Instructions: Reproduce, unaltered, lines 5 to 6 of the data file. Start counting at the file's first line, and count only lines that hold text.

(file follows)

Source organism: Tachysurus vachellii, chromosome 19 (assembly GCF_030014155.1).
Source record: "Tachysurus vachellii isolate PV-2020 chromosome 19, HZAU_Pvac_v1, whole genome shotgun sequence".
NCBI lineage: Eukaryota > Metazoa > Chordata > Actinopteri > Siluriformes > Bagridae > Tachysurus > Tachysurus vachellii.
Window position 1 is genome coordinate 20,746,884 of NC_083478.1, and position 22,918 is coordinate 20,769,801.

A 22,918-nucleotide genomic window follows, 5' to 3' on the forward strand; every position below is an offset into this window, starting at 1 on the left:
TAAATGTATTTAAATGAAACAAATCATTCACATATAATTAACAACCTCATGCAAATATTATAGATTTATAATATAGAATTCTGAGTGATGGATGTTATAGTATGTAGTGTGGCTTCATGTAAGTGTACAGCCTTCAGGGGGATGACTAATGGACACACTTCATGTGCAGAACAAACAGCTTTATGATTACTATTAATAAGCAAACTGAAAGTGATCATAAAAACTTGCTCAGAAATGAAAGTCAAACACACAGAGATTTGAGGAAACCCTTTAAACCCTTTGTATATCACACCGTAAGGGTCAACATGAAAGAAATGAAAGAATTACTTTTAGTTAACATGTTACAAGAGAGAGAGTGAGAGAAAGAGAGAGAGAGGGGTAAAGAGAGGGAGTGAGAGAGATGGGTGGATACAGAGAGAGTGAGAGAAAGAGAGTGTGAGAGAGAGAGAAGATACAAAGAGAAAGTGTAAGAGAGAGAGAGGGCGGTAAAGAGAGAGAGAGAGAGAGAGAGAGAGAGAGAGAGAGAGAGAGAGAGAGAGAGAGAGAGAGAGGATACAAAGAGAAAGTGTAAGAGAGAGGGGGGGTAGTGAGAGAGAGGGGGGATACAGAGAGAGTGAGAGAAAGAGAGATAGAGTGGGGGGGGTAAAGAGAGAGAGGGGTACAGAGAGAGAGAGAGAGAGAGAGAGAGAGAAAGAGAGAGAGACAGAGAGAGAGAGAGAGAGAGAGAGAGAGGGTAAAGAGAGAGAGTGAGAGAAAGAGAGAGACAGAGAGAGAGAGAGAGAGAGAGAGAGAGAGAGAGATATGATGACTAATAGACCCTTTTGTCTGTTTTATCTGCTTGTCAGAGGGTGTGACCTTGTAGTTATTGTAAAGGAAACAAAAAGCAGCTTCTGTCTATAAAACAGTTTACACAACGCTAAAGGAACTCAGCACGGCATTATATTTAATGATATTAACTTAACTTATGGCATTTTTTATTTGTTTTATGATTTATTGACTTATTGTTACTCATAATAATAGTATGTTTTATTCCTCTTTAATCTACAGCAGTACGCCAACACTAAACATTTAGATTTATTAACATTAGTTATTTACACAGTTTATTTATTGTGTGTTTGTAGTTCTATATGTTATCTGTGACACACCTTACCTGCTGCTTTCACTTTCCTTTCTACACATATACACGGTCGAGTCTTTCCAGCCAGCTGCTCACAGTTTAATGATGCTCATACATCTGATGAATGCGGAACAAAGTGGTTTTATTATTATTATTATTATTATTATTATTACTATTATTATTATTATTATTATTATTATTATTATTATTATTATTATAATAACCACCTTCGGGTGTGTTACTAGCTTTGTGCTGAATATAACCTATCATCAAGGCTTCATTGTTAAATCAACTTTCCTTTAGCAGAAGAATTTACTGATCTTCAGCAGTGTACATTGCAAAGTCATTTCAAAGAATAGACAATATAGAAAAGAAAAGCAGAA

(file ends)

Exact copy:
A 22,918-nucleotide genomic window follows, 5' to 3' on the forward strand; every position below is an offset into this window, starting at 1 on the left:
TAAATGTATTTAAATGAAACAAATCATTCACATATAATTAACAACCTCATGCAAATATTATAGATTTATAATATAGAATTCTGAGTGATGGATGTTATAGTATGTAGTGTGGCTTCATGTAAGTGTACAGCCTTCAGGGGGATGACTAATGGACACACTTCATGTGCAGAACAAACAGCTTTATGATTACTATTAATAAGCAAACTGAAAGTGATCATAAAAACTTGCTCAGAAATGAAAGTCAAACACACAGAGATTTGAGGAAACCCTTTAAACCCTTTGTATATCACACCGTAAGGGTCAACATGAAAGAAATGAAAGAATTACTTTTAGTTAACATGTTACAAGAGAGAGAGTGAGAGAAAGAGAGAGAGAGGGGTAAAGAGAGGGAGTGAGAGAGATGGGTGGATACAGAGAGAGTGAGAGAAAGAGAGTGTGAGAGAGAGAGAAGATACAAAGAGAAAGTGTAAGAGAGAGAGAGGGCGGTAAAGAGAGAGAGAGAGAGAGAGAGAGAGAGAGAGAGAGAGAGAGAGAGAGAGAGAGAGAGAGAGGATACAAAGAGAAAGTGTAAGAGAGAGGGGGGGTAGTGAGAGAGAGGGGGGATACAGAGAGAGTGAGAGAAAGAGAGATAGAGTGGGGGGGGTAAAGAGAGAGAGGGGTACAGAGAGAGAGAGAGAGAGAGAGAGAGAGAAAGAGAGAGAGACAGAGAGAGAGAGAGAGAGAGAGAGAGAGGGTAAAGAGAGAGAGTGAGAGAAAGAGAGAGACAGAGAGAGAGAGAGAGAGAGAGAGAGAGAGAGAGATATGATGACTAATAGACCCTTTTGTCTGTTTTATCTGCTTGTCAGAGGGTGTGACCTTGTAGTTATTGTAAAGGAAACAAAAAGCAGCTTCTGTCTATAAAACAGTTTACACAACGCTAAAGGAACTCAGCACGGCATTATATTTAATGATATTAACTTAACTTATGGCATTTTTTATTTGTTTTATGATTTATTGACTTATTGTTACTCATAATAATAGTATGTTTTATTCCTCTTTAATCTACAGCAGTACGCCAACACTAAACATTTAGATTTATTAACATTAGTTATTTACACAGTTTATTTATTGTGTGTTTGTAGTTCTATATGTTATCTGTGACACACCTTACCTGCTGCTTTCACTTTCCTTTCTACACATATACACGGTCGAGTCTTTCCAGCCAGCTGCTCACAGTTTAATGATGCTCATACATCTGATGAATGCGGAACAAAGTGGTTTTATTATTATTATTATTATTATTATTATTACTATTATTATTATTATTATTATTATTATTATTATTATTATTATTATAATAACCACCTTCGGGTGTGTTACTAGCTTTGTGCTGAATATAACCTATCATCAAGGCTTCATTGTTAAATCAACTTTCCTTTAGCAGAAGAATTTACTGATCTTCAGCAGTGTACATTGCAAAGTCATTTCAAAGAATAGACAATATAGAAAAGAAAAGCAGAA